Holter Monitor


The Holter Monitor is a device that measures and records heart rhythm over 1-3 days. This test may be done when an ECG does not show the arrhythmia and it still is suspected to be the cause of symptoms. Patches with wires are placed on the chest. The wires are connected to a portable monitor that can be attached to a purse or belt.

During your Holter monitoring, your physician will be looking at a number of factors in order to get an overall picture of how your heart is functioning. Often, abnormalities do not occur during the brief time that a standard electrocardiogram (ECG) is done. A Holter monitor records ECG information over an extended period of time in order to “capture” and then diagnose abnormal heart rhythms that may occur as you go about your daily routine.

Your monitor will help assess recurring symptoms such as dizziness, fainting, and palpitations (rapid heart beat) to determine whether they are caused by an abnormal rhythm. It may also show whether or not certain areas of the heart muscle are receiving adequate blood supply, and will help your physician evaluate the effectiveness of medications or pacemakers that help control heart rhythms.


We will arrange to apply your monitor either at the hospital or in our office. You won’t need to do anything to prepare, however it’s a good idea to wear a blouse or shirt that fits loosely and buttons in the front.

First, several areas on your chest will be shaved (if necessary) and cleaned. Then the Holter monitor-a small, portable tape recorder-will be strapped to your body. Several electrodes (small, sticky pads) will be placed on your chest and connected by wires to the recorder. The staff will check the system before you leave to make sure it’s working properly. You’ll be given exact instructions about what you need to do in order to make this Holter monitoring accurate and worthwhile. If you have any questions about the monitor itself or about what you’re supposed to do, be sure to ask before you leave with your monitor.

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During the 24 hours you are wearing the monitor, you should follow your usual daily routine. You’ll be an important part of the monitoring study because-just as the Holter monitor is recording the activities of your heart-you’ll be recording your routine activities and any symptoms that you are experiencing in a special diary. Together, these reports will give a detailed picture of what you do during a typical day and how your body reacts to each activity.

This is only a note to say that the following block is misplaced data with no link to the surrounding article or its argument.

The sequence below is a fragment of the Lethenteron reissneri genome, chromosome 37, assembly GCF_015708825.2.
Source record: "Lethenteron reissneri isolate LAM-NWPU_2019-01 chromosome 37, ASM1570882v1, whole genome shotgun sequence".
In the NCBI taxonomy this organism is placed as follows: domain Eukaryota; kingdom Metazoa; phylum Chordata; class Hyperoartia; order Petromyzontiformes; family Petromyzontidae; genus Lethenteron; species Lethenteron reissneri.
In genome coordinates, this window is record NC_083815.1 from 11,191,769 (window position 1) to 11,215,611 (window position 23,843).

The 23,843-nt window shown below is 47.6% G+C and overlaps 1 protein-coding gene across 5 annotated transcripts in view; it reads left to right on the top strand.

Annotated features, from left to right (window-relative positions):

It’s very important to make sure you record everything in your diary:

  • ALL ACTIVITIES, such as walking, climbing stairs, bowel movements, sexual activity, emotional upsets, taking medications, etc.
  • ALL SYMPTOMS, such as shortness of breath, dizziness, fainting, palpitations (fluttering sensations), or chest pains.
  • START AND STOP TIMES of every activity and symptom.
  • This constant diary-keeping may seem difficult at first, but if you keep the diary with you at all times, you’ll be surprised at how fast you’ll fall into a routine of quickly jotting down the important information.

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  • Don’t shower or take a bath, as the electrodes and recording equipment should not get wet.
  • Try to sleep on your back with the recorder positioned at your side so the electrodes don’t pull off.
  • If the recorder light flashes, one of the electrodes or wires may be loose. Press on each electrode to make sure it has solid contact with your skin.
  • Avoid electric blankets, magnets, metal detectors, and high-voltage areas (that may interfere with the recording).
  • If you use a microwave appliance, don’t stand close to it during operation.

These instructions are given to make sure that the heart’s activities are recorded accurately, and are not distorted or interfered with by anything. Holter monitoring is very safe, and there is no risk involved to you.

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You may remove the monitor and straps on your own before returning them to your physician’s office or themonitoring company . Don’t forget to bring your diary with you, as what you have written about your activity and symptoms are just as important as what the monitor has recorded about your heart’s rhythm. The ECG recording will be played back and analyzed, along with the entries in your diary, with final test results usually available within a week. Your physician will discuss these results with you. Depending on what your study shows, more tests may need to be scheduled.

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Regardless of the results of your study and the course of treatment your physician recommends, you play an important role in staying healthy. Be sure to keep all appointments for exams and follow-up tests. Follow your instructions, don’t hesitate to talk about your concerns, and immediately report any new symptoms.

As always, if you have any questions about your health, be sure to ask your physician.

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